Group A streptococcus (GAS) causes a wide variety of life threatening diseases in humans and the incidence of such infections is high in developing countries like India. Although distribution of emm types of GAS in India has been described, there is a lack of data describing either the comparative distribution of emm types in throat versus skin isolates, or the distribution of certain virulence factors amongst these isolates. Therefore in the present study we have monitored the emm type pattern of Group A streptococcus throat and skin isolates from India. Additionally, the association of these isolates with closely related sic (crs), a multifunctional compliment binding virulence factor, was also explored.
Of the 94 (46 throat and 48 skin) isolates analyzed, 37 emm types were identified. The most frequently observed emm types were emm49 (8.5%) and emm112 (7.5%) followed by 6.5% each of emm1-2, emm75, emm77, and emm81. Out of 37 emm types, 27 have been previously reported and rest were isolated for the first time in the Indian Community. The predominant emm types of throat (emm49 and emm75) samples were different from those of skin (emm44, emm81 and emm112) samples. After screening all the 94 isolates, the crs gene was found in six emm1-2 (crs1-2) isolates, which was confirmed by DNA sequencing and expression analysis. Despite the polymorphic nature of crs, no intravariation was observed within crs1-2. However, insertions and deletions of highly variable sizes were noticed in comparison to CRS isolated from other emm types (emm1.0, emm57). CRS1-2 showed maximum homology with CRS57, but the genomic location of crs1-2 was found to be the same as that of sic1.0. Further, among crs positive isolates, speA was only present in skin samples thus suggesting possible role of speA in tissue tropism.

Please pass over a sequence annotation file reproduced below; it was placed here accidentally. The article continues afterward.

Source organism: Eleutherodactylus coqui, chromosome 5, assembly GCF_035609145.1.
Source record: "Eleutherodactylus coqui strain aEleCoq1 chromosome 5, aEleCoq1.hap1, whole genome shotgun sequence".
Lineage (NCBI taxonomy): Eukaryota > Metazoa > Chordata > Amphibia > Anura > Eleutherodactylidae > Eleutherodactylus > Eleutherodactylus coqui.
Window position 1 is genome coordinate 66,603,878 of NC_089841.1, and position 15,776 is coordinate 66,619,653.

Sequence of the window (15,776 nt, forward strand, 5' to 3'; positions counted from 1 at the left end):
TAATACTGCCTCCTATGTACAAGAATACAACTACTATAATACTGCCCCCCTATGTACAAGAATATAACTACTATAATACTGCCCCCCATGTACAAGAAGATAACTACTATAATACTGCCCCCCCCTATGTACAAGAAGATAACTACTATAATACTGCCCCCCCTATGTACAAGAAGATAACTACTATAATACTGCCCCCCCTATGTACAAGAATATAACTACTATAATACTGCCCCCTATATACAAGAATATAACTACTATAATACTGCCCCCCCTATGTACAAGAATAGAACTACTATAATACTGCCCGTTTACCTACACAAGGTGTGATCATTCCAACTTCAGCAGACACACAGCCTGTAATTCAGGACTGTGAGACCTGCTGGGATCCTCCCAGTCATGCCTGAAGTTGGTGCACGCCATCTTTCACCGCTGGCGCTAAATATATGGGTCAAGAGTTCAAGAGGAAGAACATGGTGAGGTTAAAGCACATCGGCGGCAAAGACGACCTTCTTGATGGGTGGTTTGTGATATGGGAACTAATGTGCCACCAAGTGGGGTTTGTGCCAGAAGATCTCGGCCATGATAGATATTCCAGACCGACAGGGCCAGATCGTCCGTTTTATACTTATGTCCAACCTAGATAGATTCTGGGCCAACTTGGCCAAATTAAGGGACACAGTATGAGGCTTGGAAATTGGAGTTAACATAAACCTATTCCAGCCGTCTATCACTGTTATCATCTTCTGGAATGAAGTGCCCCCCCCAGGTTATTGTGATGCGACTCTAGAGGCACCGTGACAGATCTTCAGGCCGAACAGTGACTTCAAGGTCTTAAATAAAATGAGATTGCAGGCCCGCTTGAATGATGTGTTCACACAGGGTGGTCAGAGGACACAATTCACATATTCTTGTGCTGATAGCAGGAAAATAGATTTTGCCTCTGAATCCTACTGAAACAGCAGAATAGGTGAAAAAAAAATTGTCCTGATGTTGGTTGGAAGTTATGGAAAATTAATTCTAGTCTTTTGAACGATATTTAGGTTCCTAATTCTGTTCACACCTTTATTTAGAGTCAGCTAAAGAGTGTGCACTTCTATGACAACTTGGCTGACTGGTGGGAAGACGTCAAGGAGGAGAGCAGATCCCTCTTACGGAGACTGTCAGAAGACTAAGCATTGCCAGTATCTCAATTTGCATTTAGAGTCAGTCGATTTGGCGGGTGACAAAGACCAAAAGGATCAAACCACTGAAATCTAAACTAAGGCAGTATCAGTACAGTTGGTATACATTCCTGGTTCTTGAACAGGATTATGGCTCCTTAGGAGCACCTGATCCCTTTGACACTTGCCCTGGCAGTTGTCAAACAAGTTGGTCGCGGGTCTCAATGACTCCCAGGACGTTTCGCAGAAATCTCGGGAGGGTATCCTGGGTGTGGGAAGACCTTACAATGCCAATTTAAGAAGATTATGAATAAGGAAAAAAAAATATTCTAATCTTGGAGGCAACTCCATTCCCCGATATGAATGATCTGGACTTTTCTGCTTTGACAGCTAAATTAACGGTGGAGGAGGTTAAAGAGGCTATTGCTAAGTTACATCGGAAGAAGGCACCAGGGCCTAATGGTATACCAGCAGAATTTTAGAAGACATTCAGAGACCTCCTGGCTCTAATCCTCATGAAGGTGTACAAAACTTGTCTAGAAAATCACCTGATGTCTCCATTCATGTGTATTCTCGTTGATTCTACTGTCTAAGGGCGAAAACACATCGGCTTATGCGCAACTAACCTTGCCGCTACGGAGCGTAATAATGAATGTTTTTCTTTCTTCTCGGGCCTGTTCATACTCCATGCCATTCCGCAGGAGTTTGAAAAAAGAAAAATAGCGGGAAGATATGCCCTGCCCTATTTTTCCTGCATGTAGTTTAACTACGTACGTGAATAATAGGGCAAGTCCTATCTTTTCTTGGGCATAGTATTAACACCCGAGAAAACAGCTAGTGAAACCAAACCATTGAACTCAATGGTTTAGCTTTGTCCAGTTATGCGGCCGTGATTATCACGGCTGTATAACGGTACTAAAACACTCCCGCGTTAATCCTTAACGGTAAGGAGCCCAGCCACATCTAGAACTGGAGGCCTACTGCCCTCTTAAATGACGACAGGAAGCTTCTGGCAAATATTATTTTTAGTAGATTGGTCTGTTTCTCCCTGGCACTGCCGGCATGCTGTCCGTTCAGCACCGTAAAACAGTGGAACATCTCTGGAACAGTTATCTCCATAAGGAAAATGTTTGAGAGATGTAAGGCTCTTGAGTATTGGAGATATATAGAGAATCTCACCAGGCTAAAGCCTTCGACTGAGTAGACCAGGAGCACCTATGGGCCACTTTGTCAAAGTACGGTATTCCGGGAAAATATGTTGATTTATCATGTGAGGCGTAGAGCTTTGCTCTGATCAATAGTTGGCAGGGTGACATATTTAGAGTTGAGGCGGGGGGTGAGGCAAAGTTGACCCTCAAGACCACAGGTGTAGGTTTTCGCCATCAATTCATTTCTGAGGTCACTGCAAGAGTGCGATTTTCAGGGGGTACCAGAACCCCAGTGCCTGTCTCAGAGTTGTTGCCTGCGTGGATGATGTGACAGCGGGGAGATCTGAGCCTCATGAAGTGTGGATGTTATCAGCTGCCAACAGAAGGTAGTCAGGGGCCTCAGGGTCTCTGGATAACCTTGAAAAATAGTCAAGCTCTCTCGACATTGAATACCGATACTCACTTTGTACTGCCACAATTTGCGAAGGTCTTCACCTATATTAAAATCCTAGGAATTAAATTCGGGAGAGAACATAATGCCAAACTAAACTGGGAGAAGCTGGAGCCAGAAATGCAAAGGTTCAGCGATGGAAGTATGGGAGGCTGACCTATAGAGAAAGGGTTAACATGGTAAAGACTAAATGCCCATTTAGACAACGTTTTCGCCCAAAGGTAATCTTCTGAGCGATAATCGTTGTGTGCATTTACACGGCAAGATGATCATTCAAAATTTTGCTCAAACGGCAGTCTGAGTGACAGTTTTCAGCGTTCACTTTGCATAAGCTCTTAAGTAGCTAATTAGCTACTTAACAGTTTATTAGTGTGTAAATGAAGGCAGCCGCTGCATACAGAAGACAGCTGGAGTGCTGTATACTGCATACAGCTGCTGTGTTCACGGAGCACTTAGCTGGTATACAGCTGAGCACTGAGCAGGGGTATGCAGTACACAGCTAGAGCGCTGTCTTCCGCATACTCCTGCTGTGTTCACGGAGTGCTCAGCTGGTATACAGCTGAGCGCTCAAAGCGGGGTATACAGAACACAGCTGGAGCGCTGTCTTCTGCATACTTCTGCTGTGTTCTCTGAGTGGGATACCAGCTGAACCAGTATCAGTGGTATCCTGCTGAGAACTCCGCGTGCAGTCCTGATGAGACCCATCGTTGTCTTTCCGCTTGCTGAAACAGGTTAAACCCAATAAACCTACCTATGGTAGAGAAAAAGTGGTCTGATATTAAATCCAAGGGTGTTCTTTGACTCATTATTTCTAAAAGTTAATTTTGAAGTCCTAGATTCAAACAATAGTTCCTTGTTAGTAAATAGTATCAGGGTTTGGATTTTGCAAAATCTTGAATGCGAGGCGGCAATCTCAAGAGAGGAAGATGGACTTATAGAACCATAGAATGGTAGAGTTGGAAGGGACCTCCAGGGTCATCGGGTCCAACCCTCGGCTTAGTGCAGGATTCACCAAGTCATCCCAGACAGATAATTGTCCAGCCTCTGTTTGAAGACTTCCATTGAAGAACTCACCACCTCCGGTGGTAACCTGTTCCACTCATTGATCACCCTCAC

Despite the diversity in emm type pattern of throat and skin isolates, no significant association between emm type and source of isolation was observed. The finding that the crs gene is highly conserved even in two different variants of emm1-2 GAS (speA +ve and -ve) suggests a single allele of crs may be prevalent in the highly diverse throat and skin isolates of GAS in India.